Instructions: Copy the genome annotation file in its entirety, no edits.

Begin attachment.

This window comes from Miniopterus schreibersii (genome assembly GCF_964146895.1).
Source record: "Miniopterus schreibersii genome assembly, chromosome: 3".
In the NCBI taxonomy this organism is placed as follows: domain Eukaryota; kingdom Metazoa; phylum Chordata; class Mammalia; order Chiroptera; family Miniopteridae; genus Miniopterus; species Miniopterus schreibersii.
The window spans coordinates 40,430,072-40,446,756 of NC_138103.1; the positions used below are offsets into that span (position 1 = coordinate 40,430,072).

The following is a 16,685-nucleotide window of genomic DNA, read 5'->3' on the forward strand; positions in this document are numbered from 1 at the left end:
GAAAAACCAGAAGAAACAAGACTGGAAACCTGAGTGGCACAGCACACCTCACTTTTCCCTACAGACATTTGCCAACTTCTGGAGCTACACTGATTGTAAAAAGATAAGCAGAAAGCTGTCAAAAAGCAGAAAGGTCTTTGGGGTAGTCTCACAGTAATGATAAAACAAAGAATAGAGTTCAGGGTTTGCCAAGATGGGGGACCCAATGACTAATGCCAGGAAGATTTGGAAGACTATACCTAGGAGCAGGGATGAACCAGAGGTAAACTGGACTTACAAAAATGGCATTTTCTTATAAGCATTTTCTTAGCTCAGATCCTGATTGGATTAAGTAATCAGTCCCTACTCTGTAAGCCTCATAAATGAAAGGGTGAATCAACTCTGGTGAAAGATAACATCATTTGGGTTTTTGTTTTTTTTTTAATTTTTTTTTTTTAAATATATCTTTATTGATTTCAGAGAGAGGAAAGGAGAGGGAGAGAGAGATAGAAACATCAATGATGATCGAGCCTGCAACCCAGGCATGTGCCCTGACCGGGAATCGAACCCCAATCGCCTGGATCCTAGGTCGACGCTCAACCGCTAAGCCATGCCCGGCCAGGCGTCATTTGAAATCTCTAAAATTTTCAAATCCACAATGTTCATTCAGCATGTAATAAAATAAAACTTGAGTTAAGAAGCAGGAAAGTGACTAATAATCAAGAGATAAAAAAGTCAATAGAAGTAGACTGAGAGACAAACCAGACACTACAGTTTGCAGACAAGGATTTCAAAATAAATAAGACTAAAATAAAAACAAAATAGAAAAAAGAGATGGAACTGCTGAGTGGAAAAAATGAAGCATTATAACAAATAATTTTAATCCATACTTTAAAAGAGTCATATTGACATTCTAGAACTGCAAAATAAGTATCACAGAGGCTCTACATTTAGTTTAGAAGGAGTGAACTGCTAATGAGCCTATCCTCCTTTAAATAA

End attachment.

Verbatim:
This window comes from Miniopterus schreibersii (genome assembly GCF_964146895.1).
Source record: "Miniopterus schreibersii genome assembly, chromosome: 3".
In the NCBI taxonomy this organism is placed as follows: domain Eukaryota; kingdom Metazoa; phylum Chordata; class Mammalia; order Chiroptera; family Miniopteridae; genus Miniopterus; species Miniopterus schreibersii.
The window spans coordinates 40,430,072-40,446,756 of NC_138103.1; the positions used below are offsets into that span (position 1 = coordinate 40,430,072).

The following is a 16,685-nucleotide window of genomic DNA, read 5'->3' on the forward strand; positions in this document are numbered from 1 at the left end:
GAAAAACCAGAAGAAACAAGACTGGAAACCTGAGTGGCACAGCACACCTCACTTTTCCCTACAGACATTTGCCAACTTCTGGAGCTACACTGATTGTAAAAAGATAAGCAGAAAGCTGTCAAAAAGCAGAAAGGTCTTTGGGGTAGTCTCACAGTAATGATAAAACAAAGAATAGAGTTCAGGGTTTGCCAAGATGGGGGACCCAATGACTAATGCCAGGAAGATTTGGAAGACTATACCTAGGAGCAGGGATGAACCAGAGGTAAACTGGACTTACAAAAATGGCATTTTCTTATAAGCATTTTCTTAGCTCAGATCCTGATTGGATTAAGTAATCAGTCCCTACTCTGTAAGCCTCATAAATGAAAGGGTGAATCAACTCTGGTGAAAGATAACATCATTTGGGTTTTTGTTTTTTTTTTAATTTTTTTTTTTTAAATATATCTTTATTGATTTCAGAGAGAGGAAAGGAGAGGGAGAGAGAGATAGAAACATCAATGATGATCGAGCCTGCAACCCAGGCATGTGCCCTGACCGGGAATCGAACCCCAATCGCCTGGATCCTAGGTCGACGCTCAACCGCTAAGCCATGCCCGGCCAGGCGTCATTTGAAATCTCTAAAATTTTCAAATCCACAATGTTCATTCAGCATGTAATAAAATAAAACTTGAGTTAAGAAGCAGGAAAGTGACTAATAATCAAGAGATAAAAAAGTCAATAGAAGTAGACTGAGAGACAAACCAGACACTACAGTTTGCAGACAAGGATTTCAAAATAAATAAGACTAAAATAAAAACAAAATAGAAAAAAGAGATGGAACTGCTGAGTGGAAAAAATGAAGCATTATAACAAATAATTTTAATCCATACTTTAAAAGAGTCATATTGACATTCTAGAACTGCAAAATAAGTATCACAGAGGCTCTACATTTAGTTTAGAAGGAGTGAACTGCTAATGAGCCTATCCTCCTTTAAATAA